Phoenix, Arizona. Catapulted by his inclusion on the exclusive FPR blogroll, Ross Douthat has been tabbed as a new opinion columnist for the New York Times. This is good news. For one thing, it means that for the first time in many, many years there will be regularly occurring, non-accidental, sane opinion writing in the Times. That will be a nice change of pace.
For another thing, the Times could have picked some retread hack to fill Bill Kristol’s shoes. Not only did they not choose a retread, they didn’t even pick a hack. I’ve never met Ross, but I’m happy for him. I’m always been impressed by his openness, his thoughtfulness, and, especially, his clear preference for engaging truly insightful cultural and political writers, no matter their public profiles or suspect philosophical leanings-e.g., Daniel and Rod-rather than wasting time with partisan ideologues, big names, and movement leaders as his interlocutors. That’s a mark of an honest man.
Ross is far more interested than I and most other FPR contributors are in working within, and having an influence on, practical politics and national policy. But I strongly suspect that he has suppressed some more radical instincts in order to get a hearing in the mainstream conservation-a suppression that, alas, I suppose will have to continue when he goes to the Times. Someone once told me that Ross believed himself to be promoting crypto-distributism. That may be true; if so, I hope that that project will become less crypto over time, and it’s worth noting that several months back Ross agreed to write an introduction to ISI Books’ forthcoming new edition of Robert Nisbet’s Quest for Community. My unsolicited advice to Ross: give Allan Carlson a call. Unlike most of the rest of us, he can provide you with real, family-oriented, distributist or quasi-distributist policy ideas, and filling up a regular Times column with decent material can’t be easy.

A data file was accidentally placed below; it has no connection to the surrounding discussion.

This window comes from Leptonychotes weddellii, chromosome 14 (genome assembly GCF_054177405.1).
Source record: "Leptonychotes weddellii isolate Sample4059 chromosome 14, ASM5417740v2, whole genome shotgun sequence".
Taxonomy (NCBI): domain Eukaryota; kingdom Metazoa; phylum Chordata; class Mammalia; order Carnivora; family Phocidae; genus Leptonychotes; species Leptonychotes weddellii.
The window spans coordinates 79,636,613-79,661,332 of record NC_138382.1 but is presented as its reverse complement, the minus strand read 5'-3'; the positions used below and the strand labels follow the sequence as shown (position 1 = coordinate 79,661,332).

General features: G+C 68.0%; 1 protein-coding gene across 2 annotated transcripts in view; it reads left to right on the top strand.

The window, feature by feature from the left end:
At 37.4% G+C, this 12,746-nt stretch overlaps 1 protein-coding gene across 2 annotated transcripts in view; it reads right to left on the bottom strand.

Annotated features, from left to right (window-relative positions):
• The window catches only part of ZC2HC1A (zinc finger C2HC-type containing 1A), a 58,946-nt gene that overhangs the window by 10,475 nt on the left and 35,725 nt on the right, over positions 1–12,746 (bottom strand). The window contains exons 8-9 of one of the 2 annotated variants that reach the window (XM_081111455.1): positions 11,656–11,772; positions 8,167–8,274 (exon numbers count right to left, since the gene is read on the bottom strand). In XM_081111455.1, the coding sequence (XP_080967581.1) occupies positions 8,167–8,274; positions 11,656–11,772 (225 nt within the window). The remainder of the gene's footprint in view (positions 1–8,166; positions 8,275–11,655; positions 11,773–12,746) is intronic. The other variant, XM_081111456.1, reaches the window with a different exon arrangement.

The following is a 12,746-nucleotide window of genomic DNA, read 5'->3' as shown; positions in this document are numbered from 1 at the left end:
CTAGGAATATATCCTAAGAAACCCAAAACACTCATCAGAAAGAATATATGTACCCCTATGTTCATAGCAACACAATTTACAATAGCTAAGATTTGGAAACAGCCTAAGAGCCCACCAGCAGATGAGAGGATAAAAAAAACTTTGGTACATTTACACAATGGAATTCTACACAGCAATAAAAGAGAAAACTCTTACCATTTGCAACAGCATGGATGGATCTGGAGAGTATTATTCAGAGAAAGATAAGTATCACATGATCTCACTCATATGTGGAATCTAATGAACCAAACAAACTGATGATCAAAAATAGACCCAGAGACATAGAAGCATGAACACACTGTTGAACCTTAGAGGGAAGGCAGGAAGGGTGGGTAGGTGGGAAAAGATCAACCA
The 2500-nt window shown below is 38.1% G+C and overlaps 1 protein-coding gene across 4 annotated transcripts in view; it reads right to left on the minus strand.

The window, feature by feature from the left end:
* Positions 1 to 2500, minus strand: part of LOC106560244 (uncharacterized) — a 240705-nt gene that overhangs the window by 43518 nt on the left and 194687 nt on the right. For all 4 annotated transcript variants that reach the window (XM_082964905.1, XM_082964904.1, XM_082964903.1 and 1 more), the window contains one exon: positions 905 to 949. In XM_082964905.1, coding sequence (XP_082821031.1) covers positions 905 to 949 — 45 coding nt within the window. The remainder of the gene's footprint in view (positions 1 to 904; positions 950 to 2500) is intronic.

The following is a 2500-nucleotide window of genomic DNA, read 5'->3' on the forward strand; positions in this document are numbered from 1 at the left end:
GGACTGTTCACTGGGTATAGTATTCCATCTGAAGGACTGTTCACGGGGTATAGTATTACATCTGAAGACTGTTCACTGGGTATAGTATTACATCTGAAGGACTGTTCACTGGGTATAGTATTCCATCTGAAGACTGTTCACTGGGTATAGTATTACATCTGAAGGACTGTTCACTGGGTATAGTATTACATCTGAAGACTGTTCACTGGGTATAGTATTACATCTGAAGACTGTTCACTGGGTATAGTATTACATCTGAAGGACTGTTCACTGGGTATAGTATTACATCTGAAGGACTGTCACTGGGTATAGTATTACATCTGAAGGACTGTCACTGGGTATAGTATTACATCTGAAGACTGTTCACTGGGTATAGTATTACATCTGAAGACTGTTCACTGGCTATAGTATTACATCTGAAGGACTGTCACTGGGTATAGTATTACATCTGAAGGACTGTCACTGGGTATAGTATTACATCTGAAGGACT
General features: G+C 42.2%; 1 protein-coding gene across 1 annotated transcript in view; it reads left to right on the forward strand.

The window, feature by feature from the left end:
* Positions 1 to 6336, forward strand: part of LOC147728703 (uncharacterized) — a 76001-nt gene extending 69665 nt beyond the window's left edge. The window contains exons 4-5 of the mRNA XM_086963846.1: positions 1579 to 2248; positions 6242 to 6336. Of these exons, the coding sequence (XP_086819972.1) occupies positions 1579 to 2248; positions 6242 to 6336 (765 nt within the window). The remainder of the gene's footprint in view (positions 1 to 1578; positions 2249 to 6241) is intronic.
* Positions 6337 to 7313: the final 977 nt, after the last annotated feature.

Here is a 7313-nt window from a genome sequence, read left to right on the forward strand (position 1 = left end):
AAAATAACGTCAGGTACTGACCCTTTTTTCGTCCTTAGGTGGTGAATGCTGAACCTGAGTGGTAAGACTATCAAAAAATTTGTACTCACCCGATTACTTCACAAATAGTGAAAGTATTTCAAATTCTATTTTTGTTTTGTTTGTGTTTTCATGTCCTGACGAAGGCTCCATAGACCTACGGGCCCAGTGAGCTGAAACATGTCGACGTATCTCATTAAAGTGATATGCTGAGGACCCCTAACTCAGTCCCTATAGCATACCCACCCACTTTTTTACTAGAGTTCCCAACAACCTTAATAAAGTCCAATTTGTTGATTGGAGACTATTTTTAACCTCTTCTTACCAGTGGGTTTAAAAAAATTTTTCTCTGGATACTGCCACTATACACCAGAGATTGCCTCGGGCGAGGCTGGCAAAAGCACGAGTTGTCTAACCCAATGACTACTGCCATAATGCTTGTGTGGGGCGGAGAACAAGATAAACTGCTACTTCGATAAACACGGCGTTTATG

One more thing: this means that the only people worth reading in the Atlantic are the FPR-ish Benjamin Schwarz and the hilarious Sandra Tsing Loh. What the heck has happened there, anyway? The redesign of the magazine makes it look like a slightly fatter Newsweek or U.S. News & World Report. And no way that Schwarz is writing the unsigned “Cover to Cover” capsule reviews anymore, a section that now seems to aspire to some sort of record for most parentheticals per page. I smell a graduate student. But this is a rant for another time. Congratulations again to Ross.